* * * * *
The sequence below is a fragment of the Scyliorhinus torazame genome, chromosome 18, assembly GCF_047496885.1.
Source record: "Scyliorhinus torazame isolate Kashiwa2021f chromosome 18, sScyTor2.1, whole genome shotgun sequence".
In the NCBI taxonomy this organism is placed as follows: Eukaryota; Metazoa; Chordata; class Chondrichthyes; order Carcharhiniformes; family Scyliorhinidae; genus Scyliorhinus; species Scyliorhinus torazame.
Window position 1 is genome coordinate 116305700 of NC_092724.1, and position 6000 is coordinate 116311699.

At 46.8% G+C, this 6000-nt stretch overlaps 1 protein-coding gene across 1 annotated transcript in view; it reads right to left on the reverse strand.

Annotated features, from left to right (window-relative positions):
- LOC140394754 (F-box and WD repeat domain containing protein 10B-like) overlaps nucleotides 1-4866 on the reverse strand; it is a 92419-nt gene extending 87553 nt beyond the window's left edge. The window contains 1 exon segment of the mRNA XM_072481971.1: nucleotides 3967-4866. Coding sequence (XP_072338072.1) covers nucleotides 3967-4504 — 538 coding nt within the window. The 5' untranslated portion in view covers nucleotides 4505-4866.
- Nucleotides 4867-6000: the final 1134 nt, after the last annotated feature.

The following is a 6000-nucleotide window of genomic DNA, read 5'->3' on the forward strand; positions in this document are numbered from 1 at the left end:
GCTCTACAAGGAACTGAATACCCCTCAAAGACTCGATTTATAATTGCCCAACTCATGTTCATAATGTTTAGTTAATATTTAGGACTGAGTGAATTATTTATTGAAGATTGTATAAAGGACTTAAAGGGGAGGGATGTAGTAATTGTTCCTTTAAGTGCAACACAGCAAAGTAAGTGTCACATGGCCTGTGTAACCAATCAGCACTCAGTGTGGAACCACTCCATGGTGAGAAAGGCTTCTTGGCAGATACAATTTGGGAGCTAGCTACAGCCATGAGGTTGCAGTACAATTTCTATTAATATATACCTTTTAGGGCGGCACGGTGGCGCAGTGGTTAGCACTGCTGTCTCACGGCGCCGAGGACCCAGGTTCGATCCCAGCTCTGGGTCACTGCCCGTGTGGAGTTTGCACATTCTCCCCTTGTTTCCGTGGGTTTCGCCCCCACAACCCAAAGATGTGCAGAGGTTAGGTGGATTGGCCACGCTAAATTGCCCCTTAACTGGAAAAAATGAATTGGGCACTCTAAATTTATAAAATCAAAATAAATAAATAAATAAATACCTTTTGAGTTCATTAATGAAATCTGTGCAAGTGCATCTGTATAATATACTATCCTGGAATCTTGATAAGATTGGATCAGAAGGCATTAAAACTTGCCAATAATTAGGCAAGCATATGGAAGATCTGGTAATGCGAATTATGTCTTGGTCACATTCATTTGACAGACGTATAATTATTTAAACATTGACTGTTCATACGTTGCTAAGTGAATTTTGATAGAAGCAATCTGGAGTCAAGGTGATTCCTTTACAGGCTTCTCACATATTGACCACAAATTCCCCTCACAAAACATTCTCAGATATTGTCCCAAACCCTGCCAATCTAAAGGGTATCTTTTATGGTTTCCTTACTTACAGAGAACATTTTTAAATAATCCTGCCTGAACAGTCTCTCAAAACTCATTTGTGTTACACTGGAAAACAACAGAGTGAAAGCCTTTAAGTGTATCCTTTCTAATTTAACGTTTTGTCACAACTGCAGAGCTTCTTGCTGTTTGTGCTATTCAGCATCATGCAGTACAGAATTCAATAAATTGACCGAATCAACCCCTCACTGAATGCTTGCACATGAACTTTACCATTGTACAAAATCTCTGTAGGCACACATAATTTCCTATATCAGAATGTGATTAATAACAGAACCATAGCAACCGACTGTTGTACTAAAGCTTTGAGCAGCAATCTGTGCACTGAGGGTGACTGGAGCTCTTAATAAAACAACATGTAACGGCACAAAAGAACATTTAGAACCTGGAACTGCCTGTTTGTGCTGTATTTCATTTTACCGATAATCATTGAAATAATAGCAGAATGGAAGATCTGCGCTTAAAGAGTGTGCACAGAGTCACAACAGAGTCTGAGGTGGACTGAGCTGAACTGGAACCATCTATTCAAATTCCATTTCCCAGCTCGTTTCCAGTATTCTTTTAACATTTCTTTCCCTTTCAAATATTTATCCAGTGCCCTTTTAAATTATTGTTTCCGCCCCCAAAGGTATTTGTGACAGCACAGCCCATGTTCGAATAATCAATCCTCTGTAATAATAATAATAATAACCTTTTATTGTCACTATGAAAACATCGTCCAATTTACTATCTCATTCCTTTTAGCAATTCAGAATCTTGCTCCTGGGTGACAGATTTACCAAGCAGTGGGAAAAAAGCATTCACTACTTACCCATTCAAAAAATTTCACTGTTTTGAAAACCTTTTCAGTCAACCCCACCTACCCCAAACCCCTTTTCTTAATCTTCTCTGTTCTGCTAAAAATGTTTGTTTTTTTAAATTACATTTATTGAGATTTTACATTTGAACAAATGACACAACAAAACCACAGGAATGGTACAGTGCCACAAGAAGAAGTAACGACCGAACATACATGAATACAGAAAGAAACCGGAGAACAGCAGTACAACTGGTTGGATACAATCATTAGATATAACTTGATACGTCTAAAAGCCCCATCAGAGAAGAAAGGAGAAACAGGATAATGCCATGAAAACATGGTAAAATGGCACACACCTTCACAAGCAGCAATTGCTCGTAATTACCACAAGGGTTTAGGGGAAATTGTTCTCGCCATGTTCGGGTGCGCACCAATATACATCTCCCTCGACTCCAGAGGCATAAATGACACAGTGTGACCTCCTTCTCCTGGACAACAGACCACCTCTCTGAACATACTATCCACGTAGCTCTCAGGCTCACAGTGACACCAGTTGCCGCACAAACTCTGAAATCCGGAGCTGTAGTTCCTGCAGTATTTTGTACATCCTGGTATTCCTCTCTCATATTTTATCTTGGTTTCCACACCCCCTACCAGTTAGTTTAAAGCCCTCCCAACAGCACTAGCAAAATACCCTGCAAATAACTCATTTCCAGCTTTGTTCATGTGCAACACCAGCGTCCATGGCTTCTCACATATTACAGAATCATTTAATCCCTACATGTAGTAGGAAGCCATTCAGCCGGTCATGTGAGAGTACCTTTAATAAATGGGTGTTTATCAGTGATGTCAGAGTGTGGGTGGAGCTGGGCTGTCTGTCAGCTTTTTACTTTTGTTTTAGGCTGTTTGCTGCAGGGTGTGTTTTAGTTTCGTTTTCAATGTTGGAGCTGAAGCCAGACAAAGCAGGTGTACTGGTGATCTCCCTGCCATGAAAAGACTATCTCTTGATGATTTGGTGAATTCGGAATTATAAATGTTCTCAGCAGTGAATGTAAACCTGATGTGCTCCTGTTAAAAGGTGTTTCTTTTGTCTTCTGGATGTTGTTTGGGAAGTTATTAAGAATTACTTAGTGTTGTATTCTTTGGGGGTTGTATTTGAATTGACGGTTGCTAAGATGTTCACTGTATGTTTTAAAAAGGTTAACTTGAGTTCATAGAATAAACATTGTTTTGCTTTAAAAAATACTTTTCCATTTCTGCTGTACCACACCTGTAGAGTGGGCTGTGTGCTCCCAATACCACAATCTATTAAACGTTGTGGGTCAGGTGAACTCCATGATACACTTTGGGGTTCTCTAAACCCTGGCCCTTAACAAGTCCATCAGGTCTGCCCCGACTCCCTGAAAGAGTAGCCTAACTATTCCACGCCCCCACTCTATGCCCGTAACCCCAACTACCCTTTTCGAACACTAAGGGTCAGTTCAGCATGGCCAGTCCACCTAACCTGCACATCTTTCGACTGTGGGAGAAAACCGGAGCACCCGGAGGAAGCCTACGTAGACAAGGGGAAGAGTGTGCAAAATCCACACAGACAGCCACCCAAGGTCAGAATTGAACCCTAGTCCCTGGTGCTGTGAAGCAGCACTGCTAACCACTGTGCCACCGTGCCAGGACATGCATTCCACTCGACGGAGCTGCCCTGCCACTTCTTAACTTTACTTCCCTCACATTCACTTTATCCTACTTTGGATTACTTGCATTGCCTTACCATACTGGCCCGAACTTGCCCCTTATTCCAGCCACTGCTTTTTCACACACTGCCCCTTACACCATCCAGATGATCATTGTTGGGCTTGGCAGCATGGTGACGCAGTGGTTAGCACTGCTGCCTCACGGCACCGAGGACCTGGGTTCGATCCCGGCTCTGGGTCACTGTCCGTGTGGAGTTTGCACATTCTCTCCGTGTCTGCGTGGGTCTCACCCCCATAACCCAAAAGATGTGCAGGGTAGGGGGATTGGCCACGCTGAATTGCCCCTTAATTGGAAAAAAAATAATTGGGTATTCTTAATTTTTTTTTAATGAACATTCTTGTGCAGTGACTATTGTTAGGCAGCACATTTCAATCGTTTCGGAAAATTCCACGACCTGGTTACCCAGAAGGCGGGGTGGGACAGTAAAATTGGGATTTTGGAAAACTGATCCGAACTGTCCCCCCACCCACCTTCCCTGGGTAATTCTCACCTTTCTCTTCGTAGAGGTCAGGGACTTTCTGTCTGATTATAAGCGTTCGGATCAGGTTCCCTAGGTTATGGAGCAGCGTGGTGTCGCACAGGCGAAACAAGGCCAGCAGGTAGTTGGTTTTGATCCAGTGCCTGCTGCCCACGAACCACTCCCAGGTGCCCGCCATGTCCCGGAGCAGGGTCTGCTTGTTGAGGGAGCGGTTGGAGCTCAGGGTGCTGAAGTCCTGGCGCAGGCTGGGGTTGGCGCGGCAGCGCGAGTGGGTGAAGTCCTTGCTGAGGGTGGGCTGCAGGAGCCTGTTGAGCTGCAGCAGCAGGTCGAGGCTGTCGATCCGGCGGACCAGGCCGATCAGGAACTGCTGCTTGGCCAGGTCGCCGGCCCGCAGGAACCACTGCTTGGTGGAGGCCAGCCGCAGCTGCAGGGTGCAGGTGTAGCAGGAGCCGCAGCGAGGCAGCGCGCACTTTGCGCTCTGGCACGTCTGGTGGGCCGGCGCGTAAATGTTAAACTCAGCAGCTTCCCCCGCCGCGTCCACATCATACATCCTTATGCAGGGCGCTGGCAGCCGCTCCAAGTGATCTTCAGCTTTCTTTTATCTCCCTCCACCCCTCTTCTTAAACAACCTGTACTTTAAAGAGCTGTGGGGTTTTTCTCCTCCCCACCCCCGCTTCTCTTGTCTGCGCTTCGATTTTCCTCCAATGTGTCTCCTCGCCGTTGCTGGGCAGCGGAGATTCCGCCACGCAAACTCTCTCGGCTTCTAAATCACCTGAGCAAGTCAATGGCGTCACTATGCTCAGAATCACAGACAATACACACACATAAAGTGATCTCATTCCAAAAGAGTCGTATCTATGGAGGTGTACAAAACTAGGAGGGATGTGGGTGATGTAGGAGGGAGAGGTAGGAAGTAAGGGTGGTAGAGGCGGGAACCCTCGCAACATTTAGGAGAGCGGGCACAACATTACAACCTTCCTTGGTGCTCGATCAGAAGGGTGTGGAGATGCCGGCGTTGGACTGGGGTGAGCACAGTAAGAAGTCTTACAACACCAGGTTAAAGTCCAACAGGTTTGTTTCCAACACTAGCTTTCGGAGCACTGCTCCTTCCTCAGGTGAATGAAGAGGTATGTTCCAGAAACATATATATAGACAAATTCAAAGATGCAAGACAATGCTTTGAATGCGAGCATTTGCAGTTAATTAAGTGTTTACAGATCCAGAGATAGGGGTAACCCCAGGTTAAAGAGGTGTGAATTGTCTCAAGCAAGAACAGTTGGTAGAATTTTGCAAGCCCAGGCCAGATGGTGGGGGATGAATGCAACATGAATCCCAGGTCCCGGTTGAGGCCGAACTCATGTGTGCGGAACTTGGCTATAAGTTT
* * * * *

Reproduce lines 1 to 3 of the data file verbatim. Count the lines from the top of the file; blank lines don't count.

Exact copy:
The sequence below is a fragment of the Scyliorhinus torazame genome, chromosome 18, assembly GCF_047496885.1.
Source record: "Scyliorhinus torazame isolate Kashiwa2021f chromosome 18, sScyTor2.1, whole genome shotgun sequence".
In the NCBI taxonomy this organism is placed as follows: Eukaryota; Metazoa; Chordata; class Chondrichthyes; order Carcharhiniformes; family Scyliorhinidae; genus Scyliorhinus; species Scyliorhinus torazame.